Sunday, June 9, 2019

New Laker on the Block

By this time of the year there usually have been several Great Lakes ships in Halifax, sometimes with grain from the Lakehead and sometimes to load gypsum. This year is different. Not only has there been no grain from the Lakes yet, and only one cargo from the Lakes.*

One of the stalwarts for many years has been the Atlantic Huron but it has been busy elsewhere and has put in only one appearance on April 17. It arrived in ballast and loaded gypsum. Today however was the first visit to Halifax of a different CSL ship entirely, the Baie St.Paul. It docked at National Gypsum late last night and sailed early this afternoon giving a destination of Cote Ste-Catherine QC, on the St.Lawrence Seaway.

Baie St.Paul is one of a new generation of lakers, that CSL ordered from China to replace older ships. Called the Trillium class, there are several variations, or sub-classes of ships within the group.
One group of six ships was built to the maximum allowable size for the St.Lawrence Seaway locks, measuring 739'-10" x 77'-11" with a maximum draft of 30 ft.  Four of these ships were built as self-unloaders and two were built as gearless bulk carriers.
Another group are Panamax ocean going ships. There are five ships in this group, all of which work within the CSL Americas pool, with one owned by Algoma.

Baie St.Paul is one of the Seaway self-unloaders, and was built to trade within the Great Lakes / St. Lawrence estuary, but not intended to go to sea. Special reinforcing was installed in the ship to allow it to sail from China to Canada on delivery late in 2011. However that material was removed on arrival and the ship had not ventured outside of the Gulf of St.Lawrence since.

During last winter's layup/refit the ship was reinforced again, but in a different way, to permit it to make brief coastal trips. The ship reached Halifax in a quite a circuitous way. The ship loaded petcoke in Thunder Bay, sailing May 19 and passing down through Seaway exiting the system opposite Montreal on May 25. It then proceeded to Point Tupper, NS via the Canso Canal where it unloaded part of its cargo for Nova Scotia power. It then proceeded to Sydney, NS, (via the Atlantic coast route) and delivered the remainder of the cargo, also for Nova Scotia Power. Returning along the same path in ballast it loaded crushed stone at Auld's Cove, NS, hard by the Canso lock. Once that cargo was delivered to Charlottetown, PE the ship proceeded along the west coast of Cape Breton, crossing the Cabot Strait and docking at Lower Cove on Newfoundland's Port au Port Peninsula. There it loaded more crushed stone which it delivered to Summerside, PE.
That done, it proceeded to Halifax , via the Canso Canal, and the Atlantic coast.

The ship berthed stern in at National Gypsum's pier, to allow the travelling ship loader there to reach all the holds without interference from the ship's self-unloading boom.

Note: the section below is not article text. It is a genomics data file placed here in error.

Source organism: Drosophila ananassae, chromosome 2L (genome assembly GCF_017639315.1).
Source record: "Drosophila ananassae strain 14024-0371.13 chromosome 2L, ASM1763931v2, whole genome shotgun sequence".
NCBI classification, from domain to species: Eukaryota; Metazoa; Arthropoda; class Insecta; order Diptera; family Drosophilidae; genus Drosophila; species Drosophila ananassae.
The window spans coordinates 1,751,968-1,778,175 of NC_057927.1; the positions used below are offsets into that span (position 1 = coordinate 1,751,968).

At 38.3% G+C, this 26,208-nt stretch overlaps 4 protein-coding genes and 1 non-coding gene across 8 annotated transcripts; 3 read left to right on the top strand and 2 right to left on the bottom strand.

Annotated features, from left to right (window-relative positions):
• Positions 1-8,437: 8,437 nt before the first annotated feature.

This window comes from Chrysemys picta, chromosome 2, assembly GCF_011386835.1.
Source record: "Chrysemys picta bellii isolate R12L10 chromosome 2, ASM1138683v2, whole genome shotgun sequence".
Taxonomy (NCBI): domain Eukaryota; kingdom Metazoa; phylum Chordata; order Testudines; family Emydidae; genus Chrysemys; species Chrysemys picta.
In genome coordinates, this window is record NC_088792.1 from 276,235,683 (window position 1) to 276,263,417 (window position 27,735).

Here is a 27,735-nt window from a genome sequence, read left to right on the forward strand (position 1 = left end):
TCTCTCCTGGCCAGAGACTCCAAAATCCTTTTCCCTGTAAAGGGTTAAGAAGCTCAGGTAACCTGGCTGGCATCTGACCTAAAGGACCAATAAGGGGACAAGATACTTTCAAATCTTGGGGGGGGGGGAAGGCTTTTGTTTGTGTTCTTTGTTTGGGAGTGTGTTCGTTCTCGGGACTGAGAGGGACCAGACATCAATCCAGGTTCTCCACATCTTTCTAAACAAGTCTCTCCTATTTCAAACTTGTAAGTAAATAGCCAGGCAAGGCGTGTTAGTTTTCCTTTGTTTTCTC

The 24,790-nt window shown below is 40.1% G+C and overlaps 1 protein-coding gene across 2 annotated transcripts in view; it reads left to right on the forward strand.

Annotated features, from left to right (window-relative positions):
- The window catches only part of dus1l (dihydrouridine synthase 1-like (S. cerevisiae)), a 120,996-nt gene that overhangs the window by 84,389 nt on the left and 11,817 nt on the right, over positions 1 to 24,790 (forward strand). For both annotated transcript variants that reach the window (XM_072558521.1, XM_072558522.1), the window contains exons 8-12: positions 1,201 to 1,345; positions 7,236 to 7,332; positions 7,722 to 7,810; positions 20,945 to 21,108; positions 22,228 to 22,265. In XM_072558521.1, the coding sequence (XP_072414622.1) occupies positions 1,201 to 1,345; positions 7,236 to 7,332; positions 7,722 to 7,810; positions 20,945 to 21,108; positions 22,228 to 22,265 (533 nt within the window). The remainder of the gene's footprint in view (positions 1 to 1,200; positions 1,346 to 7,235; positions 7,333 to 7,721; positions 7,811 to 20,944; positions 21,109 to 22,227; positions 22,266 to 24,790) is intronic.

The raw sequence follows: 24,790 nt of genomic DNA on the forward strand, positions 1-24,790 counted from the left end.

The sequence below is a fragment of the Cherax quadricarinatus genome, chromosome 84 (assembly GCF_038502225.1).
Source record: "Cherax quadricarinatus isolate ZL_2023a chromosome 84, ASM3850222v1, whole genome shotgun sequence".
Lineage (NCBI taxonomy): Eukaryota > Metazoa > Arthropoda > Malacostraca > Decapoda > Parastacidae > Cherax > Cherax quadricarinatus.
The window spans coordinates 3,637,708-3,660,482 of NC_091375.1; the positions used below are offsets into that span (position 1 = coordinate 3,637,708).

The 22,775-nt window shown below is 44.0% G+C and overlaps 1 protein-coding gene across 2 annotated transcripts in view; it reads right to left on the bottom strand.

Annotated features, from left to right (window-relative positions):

It loaded to about 8 meters draft, representing the maximum allowable Seaway draft of 26'-6", which equates to a cargo of about 29,650 tonnes. Note that Great Lakes ships do not have a "boot topping" or defined waterline with different paint colour above and below. They do not require the same anti-fouling hull treatment as sea-going ships, and therefore there is no distinction between hull paint colour above and below the waterline. Given the extra freeboard, from the ship's maximum draft of 30 feet, that is an added safety factor to allow the ship to go to sea.

Ships built for the Great Lakes have a number of distinctive features:

- Fairleads for mooring lines are set into the forepeak of the ship, under cover, where winches and bitts are located. 
- Derricks to swing crew members ashore are required for all ships transiting the St.Lawrence Seaway. They are rarely used anymore in the locks since suction plates are now in use instead of ship's lines.
However crew are frequently landed at the approach walls when ships have to wait their turn in the lock and need someone ashore to take lines.

- Lakers have steel plate hatch covers, which are clamped in place when underway. (The clamps are visible in this photo - they are galvanized zinc colour.)The gantry travels on rails the length of the deck and is used to pick up or place and stack hatch covers.

- Long ladders, rigged forward of the wheelhouse are used to embark or disembark crew in the locks or approaches where piers are built very close to the water. The ladders are lowered by means of small electric winches until they rest on the dock - well out from the side of the ship.

The crew have readied the pilot ladder and will swing it down when it is time to disembark the pilot.
- Note the three broad steel plate straps on the hull just below the deck level in this and other photos above. These are reinforcements added to allow the ship to make short sea voyages by limiting the flexure of the hull.
- The self-unloading boom has an enclosed conveyor belt to reduce the amount of airborne dust when unloading a cargo.

*On April 9 the articulated tug / barge Leo A. McArthur / John J. Carrick delivered a cargo of asphalt from the Great Lakes to the McAsphalt dock in Eastern Passage.


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